Sunday, December 28, 2014

History of Soda

A little history about soft drinks which I learned in Nutrition class this week.  Once again, something that started out fairly healthy and turned into pretty much poison for profits......

During the 1800s, local pharmacies started to experiment with medicinal herbs and essential oils to improve the flavor of mineral waters, to replicate them, and to create novel beverages. As the birthplace of soda was the local pharmacy, it is not surprising that many of the drinks still in existence today were developed by pharmacists and doctors, including Coca-Cola (invented by John S. Pemberton), Pepsi (originally introduced by Caleb D. Bradham asBrad’s Drink), and Dr. Pepper (created by Charles Alderton).

As the industrial revolution improved the production ability of bottle and cap makers to maintain carbonation, the ability to transport these beverages made it possible to turn pharmacy fountain drinks into soda drinks sold around the world. The original formulas have also been modified to reduce the cost of manufacturing, to extend shelf-life, and to meet new regulations.

However, nowadays, sodas have little in common with the original creations. For example, herbal extracts, such as coca leaf extract, are rarely used. Sugar has largely been replaced with less expensive high fructose corn syrup or, in the case of low-calorie soft drinks, with the artificial sweetener aspartame. Phosphoric acid is added for an “extra bite,” while caffeine is included as a stimulant. A number of preservatives, such as sodium benzoate and potassium sorbate, are used to inhibit bacteria, molds, and yeasts. In colas, the characteristic dark color comes from caramel coloring (burnt sugar). Red 40 and other artificial colorants are used in fruit-flavored drinks. Specific fruit flavor is achieved by adding flavoring agents, such as citric acid in citrus-flavored drinks. Also, do not forget about surfactants and emulsifiers, such as glyceryl abietate (glycerol ester of wood rosin) and brominated vegetable oil, necessary to improve solubility of the components. Thus, modern soft drinks contain numerous ingredients that are far from being “natural.”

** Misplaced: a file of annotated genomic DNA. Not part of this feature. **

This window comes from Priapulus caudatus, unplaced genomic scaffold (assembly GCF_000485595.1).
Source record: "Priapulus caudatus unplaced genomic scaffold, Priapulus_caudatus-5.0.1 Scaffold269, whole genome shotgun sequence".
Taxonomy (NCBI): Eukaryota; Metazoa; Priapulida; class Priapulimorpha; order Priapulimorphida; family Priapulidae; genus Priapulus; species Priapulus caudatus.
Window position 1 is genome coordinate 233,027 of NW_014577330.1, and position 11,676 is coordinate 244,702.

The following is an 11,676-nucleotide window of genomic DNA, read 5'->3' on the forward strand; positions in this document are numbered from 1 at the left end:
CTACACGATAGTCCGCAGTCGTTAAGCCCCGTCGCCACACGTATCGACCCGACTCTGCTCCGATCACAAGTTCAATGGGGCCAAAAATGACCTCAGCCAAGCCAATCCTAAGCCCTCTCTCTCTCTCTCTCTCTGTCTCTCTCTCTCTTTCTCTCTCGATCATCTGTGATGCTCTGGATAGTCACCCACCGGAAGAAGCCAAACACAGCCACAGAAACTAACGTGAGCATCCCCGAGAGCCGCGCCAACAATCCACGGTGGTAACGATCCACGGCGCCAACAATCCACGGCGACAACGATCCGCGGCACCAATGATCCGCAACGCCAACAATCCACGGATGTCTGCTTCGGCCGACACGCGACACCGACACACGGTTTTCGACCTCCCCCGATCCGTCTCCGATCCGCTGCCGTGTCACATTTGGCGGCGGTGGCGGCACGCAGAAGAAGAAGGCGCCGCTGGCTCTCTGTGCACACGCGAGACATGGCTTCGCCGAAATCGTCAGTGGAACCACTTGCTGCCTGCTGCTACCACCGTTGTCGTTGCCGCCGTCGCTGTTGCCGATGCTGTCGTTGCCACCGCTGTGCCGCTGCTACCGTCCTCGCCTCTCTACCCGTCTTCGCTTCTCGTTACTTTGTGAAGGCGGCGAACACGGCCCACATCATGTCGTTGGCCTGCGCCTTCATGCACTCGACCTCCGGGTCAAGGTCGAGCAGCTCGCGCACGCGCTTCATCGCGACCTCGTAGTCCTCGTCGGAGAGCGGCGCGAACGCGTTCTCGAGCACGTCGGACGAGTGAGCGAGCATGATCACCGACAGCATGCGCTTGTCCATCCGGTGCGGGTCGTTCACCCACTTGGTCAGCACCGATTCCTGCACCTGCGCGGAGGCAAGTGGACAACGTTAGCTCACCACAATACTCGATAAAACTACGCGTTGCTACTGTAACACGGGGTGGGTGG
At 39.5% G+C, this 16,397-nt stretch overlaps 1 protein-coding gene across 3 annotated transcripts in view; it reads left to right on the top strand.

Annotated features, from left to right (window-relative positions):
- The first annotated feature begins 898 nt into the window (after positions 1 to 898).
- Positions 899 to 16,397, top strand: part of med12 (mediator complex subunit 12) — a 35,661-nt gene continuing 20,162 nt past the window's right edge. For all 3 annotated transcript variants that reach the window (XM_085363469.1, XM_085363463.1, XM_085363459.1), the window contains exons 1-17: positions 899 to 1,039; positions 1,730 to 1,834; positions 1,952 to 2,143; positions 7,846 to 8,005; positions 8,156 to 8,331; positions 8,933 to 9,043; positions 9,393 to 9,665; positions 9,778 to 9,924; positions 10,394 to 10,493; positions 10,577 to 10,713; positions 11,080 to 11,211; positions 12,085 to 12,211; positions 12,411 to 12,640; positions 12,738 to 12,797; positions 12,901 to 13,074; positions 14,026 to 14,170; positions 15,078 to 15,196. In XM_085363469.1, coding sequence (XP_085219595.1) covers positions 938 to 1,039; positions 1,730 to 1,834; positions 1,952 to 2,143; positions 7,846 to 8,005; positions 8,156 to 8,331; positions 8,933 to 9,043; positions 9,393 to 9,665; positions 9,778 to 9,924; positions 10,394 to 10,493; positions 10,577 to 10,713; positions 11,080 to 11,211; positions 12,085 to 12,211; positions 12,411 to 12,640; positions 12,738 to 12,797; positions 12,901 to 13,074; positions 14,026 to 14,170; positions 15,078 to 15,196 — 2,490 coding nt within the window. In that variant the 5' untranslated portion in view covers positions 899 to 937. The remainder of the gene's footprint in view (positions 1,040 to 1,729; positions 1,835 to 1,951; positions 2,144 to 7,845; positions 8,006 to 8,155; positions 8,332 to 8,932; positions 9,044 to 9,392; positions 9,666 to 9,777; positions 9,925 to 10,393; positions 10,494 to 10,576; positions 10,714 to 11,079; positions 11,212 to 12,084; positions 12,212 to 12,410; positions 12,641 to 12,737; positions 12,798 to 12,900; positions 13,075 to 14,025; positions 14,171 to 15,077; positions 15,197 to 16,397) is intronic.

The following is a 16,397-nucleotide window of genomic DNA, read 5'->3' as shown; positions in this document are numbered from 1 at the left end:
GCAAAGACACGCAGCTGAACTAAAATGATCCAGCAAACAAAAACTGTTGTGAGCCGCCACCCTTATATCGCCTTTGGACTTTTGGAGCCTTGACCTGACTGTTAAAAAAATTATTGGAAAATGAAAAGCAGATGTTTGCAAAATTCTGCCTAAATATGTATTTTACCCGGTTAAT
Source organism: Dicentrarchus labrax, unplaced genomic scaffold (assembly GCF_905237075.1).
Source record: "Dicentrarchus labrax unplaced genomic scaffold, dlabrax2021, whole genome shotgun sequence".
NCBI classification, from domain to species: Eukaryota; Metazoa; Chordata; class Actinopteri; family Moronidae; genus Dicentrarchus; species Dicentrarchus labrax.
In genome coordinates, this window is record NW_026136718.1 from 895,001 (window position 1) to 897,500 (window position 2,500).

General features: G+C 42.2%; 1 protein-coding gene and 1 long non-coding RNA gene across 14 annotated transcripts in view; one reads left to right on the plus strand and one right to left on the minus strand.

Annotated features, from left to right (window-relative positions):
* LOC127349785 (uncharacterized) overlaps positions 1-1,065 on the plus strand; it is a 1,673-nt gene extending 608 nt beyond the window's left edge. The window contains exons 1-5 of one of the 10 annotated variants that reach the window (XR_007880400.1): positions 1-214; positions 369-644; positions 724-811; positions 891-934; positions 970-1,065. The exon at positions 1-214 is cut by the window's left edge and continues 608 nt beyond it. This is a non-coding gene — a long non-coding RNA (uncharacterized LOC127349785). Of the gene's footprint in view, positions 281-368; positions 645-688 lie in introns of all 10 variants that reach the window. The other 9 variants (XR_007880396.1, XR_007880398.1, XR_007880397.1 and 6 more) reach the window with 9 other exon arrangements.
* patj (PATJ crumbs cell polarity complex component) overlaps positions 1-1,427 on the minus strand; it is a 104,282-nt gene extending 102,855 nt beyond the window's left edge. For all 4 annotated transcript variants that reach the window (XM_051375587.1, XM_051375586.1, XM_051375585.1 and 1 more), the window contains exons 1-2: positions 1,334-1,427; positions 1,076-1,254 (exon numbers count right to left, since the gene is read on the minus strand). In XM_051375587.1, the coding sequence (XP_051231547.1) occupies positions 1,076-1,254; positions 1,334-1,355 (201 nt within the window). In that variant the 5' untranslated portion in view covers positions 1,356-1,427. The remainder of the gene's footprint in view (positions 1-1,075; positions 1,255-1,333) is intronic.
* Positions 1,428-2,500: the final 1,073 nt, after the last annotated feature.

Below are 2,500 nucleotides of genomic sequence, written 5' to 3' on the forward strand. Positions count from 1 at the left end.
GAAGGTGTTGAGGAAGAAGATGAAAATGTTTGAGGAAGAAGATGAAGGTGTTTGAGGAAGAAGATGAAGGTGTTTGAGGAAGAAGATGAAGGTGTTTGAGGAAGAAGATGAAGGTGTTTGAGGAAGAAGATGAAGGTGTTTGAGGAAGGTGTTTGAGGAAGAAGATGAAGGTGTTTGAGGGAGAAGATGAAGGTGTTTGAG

When talking about sweetened beverages today, one must add fruit, sports, and energy drinks to the ever-present soda consumption. The Centers for Disease Control and Prevention estimates that half of all Americans consume at least one sweetened beverage per day, which has been shown to increase the risk of obesity, type 2 diabetes, cardiovascular disease, nonalcoholic fatty liver disease, gout, and decreased diet quality. Socioeconomic factors also play a role in consumption, as it has been shown that lower income status is correlated with an increased percentage of diet consumed as sweetened beverages.

Here is a chart on some of the ways drinking Soda affects your health....

So next time you reach for a soda, think about the harm it is doing your body.  There are alternate forms of beverages that are better for your health.

Remember, You ARE what you EAT & DRINK....   Beci

Reference:  American College of Health Care Sciences, Nutrition 101, Module 15